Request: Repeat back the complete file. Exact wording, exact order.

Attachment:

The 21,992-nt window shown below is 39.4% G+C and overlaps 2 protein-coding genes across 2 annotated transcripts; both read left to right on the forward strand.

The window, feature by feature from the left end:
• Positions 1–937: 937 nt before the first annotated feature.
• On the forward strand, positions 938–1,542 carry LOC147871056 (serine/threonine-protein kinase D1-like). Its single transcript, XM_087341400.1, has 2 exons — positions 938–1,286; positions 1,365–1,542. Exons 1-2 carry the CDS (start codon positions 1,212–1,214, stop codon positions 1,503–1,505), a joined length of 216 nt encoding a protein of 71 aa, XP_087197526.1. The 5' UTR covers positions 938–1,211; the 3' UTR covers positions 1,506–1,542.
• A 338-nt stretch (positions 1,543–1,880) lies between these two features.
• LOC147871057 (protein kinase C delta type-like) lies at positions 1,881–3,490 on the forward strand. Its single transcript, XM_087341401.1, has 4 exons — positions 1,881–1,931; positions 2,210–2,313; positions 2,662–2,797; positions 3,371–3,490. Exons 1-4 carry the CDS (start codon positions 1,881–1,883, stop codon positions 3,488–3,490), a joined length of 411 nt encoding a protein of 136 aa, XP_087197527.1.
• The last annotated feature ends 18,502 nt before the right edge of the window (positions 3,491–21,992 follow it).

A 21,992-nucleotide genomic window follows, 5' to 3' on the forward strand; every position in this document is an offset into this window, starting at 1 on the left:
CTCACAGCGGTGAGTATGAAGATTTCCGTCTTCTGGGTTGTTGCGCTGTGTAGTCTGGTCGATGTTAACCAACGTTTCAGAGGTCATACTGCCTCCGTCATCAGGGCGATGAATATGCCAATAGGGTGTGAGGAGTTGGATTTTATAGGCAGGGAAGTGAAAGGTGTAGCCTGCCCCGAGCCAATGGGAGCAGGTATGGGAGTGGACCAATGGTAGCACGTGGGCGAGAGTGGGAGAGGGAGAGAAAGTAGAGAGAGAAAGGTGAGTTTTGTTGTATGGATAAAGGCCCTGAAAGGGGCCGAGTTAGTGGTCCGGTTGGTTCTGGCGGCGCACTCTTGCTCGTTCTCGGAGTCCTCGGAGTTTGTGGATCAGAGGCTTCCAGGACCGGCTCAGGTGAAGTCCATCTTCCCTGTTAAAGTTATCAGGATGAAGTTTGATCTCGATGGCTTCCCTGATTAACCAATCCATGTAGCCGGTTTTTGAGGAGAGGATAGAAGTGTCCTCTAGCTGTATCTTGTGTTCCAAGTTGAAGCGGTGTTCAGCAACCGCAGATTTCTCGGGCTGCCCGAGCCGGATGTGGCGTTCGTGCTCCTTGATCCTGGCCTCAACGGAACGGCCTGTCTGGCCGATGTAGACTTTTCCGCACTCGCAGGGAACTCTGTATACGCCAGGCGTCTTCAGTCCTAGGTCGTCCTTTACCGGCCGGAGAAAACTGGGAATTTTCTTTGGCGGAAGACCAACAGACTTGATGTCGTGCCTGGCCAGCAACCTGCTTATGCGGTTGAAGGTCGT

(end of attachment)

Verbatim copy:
The 21,992-nt window shown below is 39.4% G+C and overlaps 2 protein-coding genes across 2 annotated transcripts; both read left to right on the forward strand.

The window, feature by feature from the left end:
• Positions 1–937: 937 nt before the first annotated feature.
• On the forward strand, positions 938–1,542 carry LOC147871056 (serine/threonine-protein kinase D1-like). Its single transcript, XM_087341400.1, has 2 exons — positions 938–1,286; positions 1,365–1,542. Exons 1-2 carry the CDS (start codon positions 1,212–1,214, stop codon positions 1,503–1,505), a joined length of 216 nt encoding a protein of 71 aa, XP_087197526.1. The 5' UTR covers positions 938–1,211; the 3' UTR covers positions 1,506–1,542.
• A 338-nt stretch (positions 1,543–1,880) lies between these two features.
• LOC147871057 (protein kinase C delta type-like) lies at positions 1,881–3,490 on the forward strand. Its single transcript, XM_087341401.1, has 4 exons — positions 1,881–1,931; positions 2,210–2,313; positions 2,662–2,797; positions 3,371–3,490. Exons 1-4 carry the CDS (start codon positions 1,881–1,883, stop codon positions 3,488–3,490), a joined length of 411 nt encoding a protein of 136 aa, XP_087197527.1.
• The last annotated feature ends 18,502 nt before the right edge of the window (positions 3,491–21,992 follow it).

A 21,992-nucleotide genomic window follows, 5' to 3' on the forward strand; every position in this document is an offset into this window, starting at 1 on the left:
CTCACAGCGGTGAGTATGAAGATTTCCGTCTTCTGGGTTGTTGCGCTGTGTAGTCTGGTCGATGTTAACCAACGTTTCAGAGGTCATACTGCCTCCGTCATCAGGGCGATGAATATGCCAATAGGGTGTGAGGAGTTGGATTTTATAGGCAGGGAAGTGAAAGGTGTAGCCTGCCCCGAGCCAATGGGAGCAGGTATGGGAGTGGACCAATGGTAGCACGTGGGCGAGAGTGGGAGAGGGAGAGAAAGTAGAGAGAGAAAGGTGAGTTTTGTTGTATGGATAAAGGCCCTGAAAGGGGCCGAGTTAGTGGTCCGGTTGGTTCTGGCGGCGCACTCTTGCTCGTTCTCGGAGTCCTCGGAGTTTGTGGATCAGAGGCTTCCAGGACCGGCTCAGGTGAAGTCCATCTTCCCTGTTAAAGTTATCAGGATGAAGTTTGATCTCGATGGCTTCCCTGATTAACCAATCCATGTAGCCGGTTTTTGAGGAGAGGATAGAAGTGTCCTCTAGCTGTATCTTGTGTTCCAAGTTGAAGCGGTGTTCAGCAACCGCAGATTTCTCGGGCTGCCCGAGCCGGATGTGGCGTTCGTGCTCCTTGATCCTGGCCTCAACGGAACGGCCTGTCTGGCCGATGTAGACTTTTCCGCACTCGCAGGGAACTCTGTATACGCCAGGCGTCTTCAGTCCTAGGTCGTCCTTTACCGGCCGGAGAAAACTGGGAATTTTCTTTGGCGGAAGACCAACAGACTTGATGTCGTGCCTGGCCAGCAACCTGCTTATGCGGTTGAAGGTCGT